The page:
In short, it must be proven that extraordinarily reckless behaviour has resulted in serious injury or death, and the most senior management in the company have failed to exercise reasonable care to prevent this, either through systems, or specific action.

Although workplace safety is enforceable under both the Criminal Code and provincial occupational health and safety legislation, criminal enforcement has remained relatively rare in Canada. To date there have been only two post Bill C-45 criminal prosecutions, arising from workplace accidents, in Canada.
In 2006, Transpavé Inc.( R. v Transpavé Inc., [unreported] (17 March 2008), Terrebonne 700-01-066698-062 (C.Q.))  was charged with criminal negligence causing death after an employee was fatally crushed by the “grab” of a machine used to package cement blocks on pallets when he entered a moving area of the machine to clear jammed material in the machine. Members of senior management had been informed that the light curtain system used to guard the machine was deactivated, but they had not acted to correct the situation. Transpavé Inc. pleaded guilty and was fined $100,000 in March 2008. No OHS charges were commenced against that corporation, although such charges were available under the Quebec Act Respecting Occupational Health and Safety. Prior to that, police in Ontario laid criminal negligence charges  against the owner of a small construction company (R. v. Fantini, [2005] O.J. 2361 (QL)) after a trench collapsed, fatally injuring a worker. Those charges were dropped after the owner pleaded guilty to three charges under the Ontario OHSA and was fined $50,000.

It is worth remembering that police as well as OHS enforcers attend at virtually all scenes of workplace accidents. Where an inquest is planned or required, a detailed police investigation into the behaviour of the organization and individuals will occur. Criminal investigations do proceed regularly. However, currently it is usual for the police and Crown Prosecutor to defer criminal enforcement in favour of OHS regulatory enforcement, where OHS enforcers are investigating or have determined they will proceed with OHS charges. This is always a matter for police discretion, however, and is dependent on all of the facts of the incident or accident being investigated.

Strategic considerations for employers
These recent criminal charges against Millennium Crane demonstrate that, although the risk of criminal prosecution is small, the police will pursue criminal liability in certain circumstances. Employers can take steps now to minimize the risks of a criminal prosecution following a workplace accident and to mitigate the consequence of any criminal charges that are laid.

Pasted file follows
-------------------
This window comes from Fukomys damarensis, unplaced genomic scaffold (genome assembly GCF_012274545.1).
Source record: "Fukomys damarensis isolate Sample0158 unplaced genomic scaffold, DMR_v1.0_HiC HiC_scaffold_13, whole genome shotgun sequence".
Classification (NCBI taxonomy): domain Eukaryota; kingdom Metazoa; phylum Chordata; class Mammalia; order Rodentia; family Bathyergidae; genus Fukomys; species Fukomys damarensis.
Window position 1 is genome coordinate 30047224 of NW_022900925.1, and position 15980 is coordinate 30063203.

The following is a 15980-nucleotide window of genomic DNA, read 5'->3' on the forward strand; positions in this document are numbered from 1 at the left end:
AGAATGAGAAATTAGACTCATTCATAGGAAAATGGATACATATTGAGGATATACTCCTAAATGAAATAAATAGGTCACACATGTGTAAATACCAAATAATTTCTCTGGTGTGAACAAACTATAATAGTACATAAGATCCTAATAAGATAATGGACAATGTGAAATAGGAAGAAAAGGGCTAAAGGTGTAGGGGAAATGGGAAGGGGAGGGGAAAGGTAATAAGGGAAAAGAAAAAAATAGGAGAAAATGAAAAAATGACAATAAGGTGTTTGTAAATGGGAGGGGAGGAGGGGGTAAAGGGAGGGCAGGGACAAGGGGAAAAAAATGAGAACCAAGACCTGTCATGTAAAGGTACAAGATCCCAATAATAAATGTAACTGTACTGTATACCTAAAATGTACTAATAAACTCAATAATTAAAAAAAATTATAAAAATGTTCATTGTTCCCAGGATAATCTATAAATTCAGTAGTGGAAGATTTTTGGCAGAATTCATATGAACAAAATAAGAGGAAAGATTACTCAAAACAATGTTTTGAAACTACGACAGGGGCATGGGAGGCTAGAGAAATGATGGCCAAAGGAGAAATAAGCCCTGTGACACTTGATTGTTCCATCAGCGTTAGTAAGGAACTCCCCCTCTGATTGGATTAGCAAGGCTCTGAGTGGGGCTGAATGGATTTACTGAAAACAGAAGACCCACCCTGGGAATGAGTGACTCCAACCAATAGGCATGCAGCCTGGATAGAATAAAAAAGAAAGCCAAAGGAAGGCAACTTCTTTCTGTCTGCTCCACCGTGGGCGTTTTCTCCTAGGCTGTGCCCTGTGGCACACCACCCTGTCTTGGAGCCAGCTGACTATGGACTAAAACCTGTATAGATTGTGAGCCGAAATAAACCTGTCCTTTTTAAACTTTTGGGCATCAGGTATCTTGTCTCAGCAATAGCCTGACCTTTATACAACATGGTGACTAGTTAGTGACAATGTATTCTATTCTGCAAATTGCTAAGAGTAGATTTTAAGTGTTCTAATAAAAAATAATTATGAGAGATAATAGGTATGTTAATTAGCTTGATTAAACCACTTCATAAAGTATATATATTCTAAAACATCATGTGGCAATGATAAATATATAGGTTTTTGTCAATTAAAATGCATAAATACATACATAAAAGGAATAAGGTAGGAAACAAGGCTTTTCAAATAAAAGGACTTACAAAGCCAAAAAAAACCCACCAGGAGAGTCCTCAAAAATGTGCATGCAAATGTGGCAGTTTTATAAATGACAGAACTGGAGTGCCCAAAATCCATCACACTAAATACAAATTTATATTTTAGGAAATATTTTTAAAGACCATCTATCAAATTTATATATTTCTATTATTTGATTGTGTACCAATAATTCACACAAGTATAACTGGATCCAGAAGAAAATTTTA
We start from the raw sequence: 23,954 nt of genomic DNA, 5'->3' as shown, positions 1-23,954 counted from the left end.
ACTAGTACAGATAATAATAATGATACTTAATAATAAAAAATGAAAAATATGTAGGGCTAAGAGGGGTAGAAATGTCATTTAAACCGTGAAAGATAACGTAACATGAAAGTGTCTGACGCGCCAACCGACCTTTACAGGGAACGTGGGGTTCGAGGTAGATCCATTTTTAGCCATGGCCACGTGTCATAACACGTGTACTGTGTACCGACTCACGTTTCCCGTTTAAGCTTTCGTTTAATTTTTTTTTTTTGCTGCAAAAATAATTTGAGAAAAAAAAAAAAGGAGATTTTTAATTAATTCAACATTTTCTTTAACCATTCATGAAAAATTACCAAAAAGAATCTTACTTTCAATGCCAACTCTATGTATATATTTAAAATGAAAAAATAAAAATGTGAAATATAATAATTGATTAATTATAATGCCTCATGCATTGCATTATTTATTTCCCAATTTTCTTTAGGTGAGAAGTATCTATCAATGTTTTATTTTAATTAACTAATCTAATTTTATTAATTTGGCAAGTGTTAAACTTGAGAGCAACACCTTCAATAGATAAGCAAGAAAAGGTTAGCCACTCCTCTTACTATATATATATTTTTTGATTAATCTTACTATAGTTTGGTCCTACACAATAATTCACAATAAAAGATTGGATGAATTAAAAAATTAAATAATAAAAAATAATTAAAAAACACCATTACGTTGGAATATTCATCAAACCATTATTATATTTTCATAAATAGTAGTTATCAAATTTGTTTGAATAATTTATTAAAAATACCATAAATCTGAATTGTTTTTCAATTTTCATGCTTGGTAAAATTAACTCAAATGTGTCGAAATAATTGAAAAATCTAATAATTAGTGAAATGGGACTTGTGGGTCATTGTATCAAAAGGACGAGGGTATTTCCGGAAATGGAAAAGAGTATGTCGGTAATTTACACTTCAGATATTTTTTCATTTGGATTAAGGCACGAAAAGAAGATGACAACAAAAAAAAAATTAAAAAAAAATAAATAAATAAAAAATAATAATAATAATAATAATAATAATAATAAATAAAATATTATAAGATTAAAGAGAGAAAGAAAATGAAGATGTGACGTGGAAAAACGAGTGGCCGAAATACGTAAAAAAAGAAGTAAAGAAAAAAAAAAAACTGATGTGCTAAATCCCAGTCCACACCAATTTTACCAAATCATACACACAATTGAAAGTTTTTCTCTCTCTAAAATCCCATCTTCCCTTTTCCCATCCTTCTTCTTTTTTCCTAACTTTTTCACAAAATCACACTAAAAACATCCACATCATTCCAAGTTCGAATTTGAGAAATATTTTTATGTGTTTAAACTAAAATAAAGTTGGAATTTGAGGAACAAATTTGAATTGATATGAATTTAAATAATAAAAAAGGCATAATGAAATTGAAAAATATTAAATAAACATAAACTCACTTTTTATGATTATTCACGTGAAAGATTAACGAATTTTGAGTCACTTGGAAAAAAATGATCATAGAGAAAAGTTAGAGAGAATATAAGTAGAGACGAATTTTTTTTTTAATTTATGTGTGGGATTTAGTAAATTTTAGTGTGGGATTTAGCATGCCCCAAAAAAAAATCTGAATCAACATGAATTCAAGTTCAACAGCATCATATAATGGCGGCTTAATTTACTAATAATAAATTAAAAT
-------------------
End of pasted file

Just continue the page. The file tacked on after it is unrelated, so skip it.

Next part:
Management and supervisory knowledge of OHS laws and requirements – Employers should ensure that supervisors, managers, officers and directors receive a reasonable amount of training focusing on OHSA and Criminal Code obligations, key regulatory requirements, and key aspects of due diligence. This knowledge will permit them to carry out their duty of reasonable care under both pieces of legislation. To ensure that this knowledge remains current, employers should consider ongoing retraining, and implementing mechanisms to communicate critical developments in occupational health and safety law and to advise of any compliance issues within the organization and failures or near-failures of the safety system.

Senior management systems for involvement and direction on OHS matters – It is particularly important that “senior officers”, who include senior management in operations, as well as directors and officers, receive information on corporate compliance and act when informed of non-compliance. Summary reports can be provided, detailing such matters as equipment safety, updates on corporate training systems, supervisory monitoring systems, worker complaints about health and safety, and action taken, work refusals, joint health and safety committee recommendations, and government orders or prosecution. Orders for remedial or corrective action on any failure of the health and safety system should be issued in writing by the manager or senior officer. Follow-up on health and safety concerns brought to the attention of senior officers should also be documented in notes, directives, or meeting minutes of board of directors meetings and preserved. These steps will help increase the likelihood that managers and senior officials are found to have demonstrated reasonable care.

Due Diligence Steps – Employers should also undertake a review to ensure that the organization can establish due diligence to an extent that meets the extremely high standards established by courts in occupational health and safety prosecutions. The existence of due diligence or ongoing reasonable care should prevent a finding by investigators or the courts of “wanton or reckless” disregard sufficient to constitute criminal negligence. The courts have established a long list of factors that are relevant to the determination of due diligence, including whether:

(i.) supervisory personnel knew all relevant OHS legal requirements;
(ii.) workplace hazards assessments were performed by competent personnel or external experts;
(iii.) work area inspections were performed to identify hazards;